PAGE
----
Over the course of my career, I have noted that the utilization of EAPs largely reflects the demographics of a group. While this is a sweeping generalization, male dominated populations access the support of EAP less than female populations and groups who work at desks access more often than groups who work on assembly lines. While these patterns fit stereotypes, they also support a couple of hard facts. Men ignore health problems more often than women and communication of benefit plans is easier when people sit at a computer all day. While this offers some explanation, it does not support continuation of these patterns. EAP providers are standing by right now waiting for you to call and ask for manager training. They will train managers to better identify employees who are vulnerable or already struggling with mental illness. They will train managers to better guide these individuals to seek help and they will train managers to assist these employees in returning to work. This training will help reduce stigma in workplace and make your workplace a better place to be for all employees; those suffering in silence and those who are may be vulnerable in the future.
Another excellent way to remove the stigma attached to seeking help from the EAP is to remind employees of all the other services the EAP offers. Financial stress may go along with mental illness, but it can also stand on its own. As employees face different challenges in their lives, the financial planning provided through most EAPs can support decisions such as determining how much to spend on a house or how to save for retirement or a child’s education. The legal services could help employees make wills. Some EAPs provide career guidance. Some provide nutrition advice. These are all services that employees can access without concerns about the lingering stigma of mental health and one satisfied employee will lead to others, removing concerns about accessing the EAP.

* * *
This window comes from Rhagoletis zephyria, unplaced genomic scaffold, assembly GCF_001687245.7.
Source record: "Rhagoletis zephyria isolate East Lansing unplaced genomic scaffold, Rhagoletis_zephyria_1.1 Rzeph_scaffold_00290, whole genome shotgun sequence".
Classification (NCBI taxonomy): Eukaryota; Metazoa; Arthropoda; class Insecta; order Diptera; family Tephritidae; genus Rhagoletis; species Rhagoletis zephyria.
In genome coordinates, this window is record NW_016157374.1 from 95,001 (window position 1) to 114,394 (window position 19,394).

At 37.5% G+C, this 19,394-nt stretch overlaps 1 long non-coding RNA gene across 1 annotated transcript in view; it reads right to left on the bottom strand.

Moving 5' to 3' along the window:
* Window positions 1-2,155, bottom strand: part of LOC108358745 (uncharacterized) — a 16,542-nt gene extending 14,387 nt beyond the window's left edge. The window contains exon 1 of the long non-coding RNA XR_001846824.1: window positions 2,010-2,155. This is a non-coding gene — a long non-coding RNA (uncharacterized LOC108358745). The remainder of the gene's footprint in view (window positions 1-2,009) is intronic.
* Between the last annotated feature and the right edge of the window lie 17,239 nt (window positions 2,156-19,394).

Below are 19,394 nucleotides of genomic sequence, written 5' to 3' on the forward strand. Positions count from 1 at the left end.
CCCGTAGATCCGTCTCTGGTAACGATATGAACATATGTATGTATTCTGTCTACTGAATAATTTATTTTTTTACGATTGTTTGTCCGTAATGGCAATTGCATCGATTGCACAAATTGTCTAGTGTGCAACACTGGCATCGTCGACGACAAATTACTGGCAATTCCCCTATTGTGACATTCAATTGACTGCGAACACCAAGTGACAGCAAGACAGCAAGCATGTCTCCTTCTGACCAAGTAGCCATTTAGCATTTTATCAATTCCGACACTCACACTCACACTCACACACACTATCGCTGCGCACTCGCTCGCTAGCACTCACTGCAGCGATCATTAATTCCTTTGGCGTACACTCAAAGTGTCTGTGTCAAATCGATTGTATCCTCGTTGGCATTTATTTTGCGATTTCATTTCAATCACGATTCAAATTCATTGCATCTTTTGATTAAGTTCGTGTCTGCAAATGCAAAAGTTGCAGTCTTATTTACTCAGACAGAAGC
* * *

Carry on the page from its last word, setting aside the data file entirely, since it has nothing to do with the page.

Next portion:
But how do employees learn about the robust offering of the EAP? As I mentioned above, communication is easier when employees work at a computer all day. Homepages and emails can easily direct employees to websites. Communication is a bigger challenge for employees who don’t work at desks. Employees who work on assembly lines or who drive for a living can be very difficult to reach. In our new reality of remote workers it can also be more challenging to get the word out about benefits like your EAP. A communication strategy is key to getting any message out. Ask your employees how they want to get information and design a communication strategy to support their response. The way of the future communication is undoubtedly electronic. And the majority of adult Canadians now own smart phones that they use every day. Perhaps a tweet will replace a poster and a website will replace an employee meeting. The important thing is to let employees know what is available to them in a way they can easily access, especially when they are already struggling with mental illness.
Next week, I will be speaking at The Conference Board of Canada’s Workplace Mental Health 2016. There will be a lot of better-informed speakers than myself. I hope that together we can make the workplace better for our colleagues who suffer from mental illness.
We have a discount code for registration if you would like to join us at the conference and learn more about walking-the-walk for employees with mental illness. Contact Carly Telpner for details.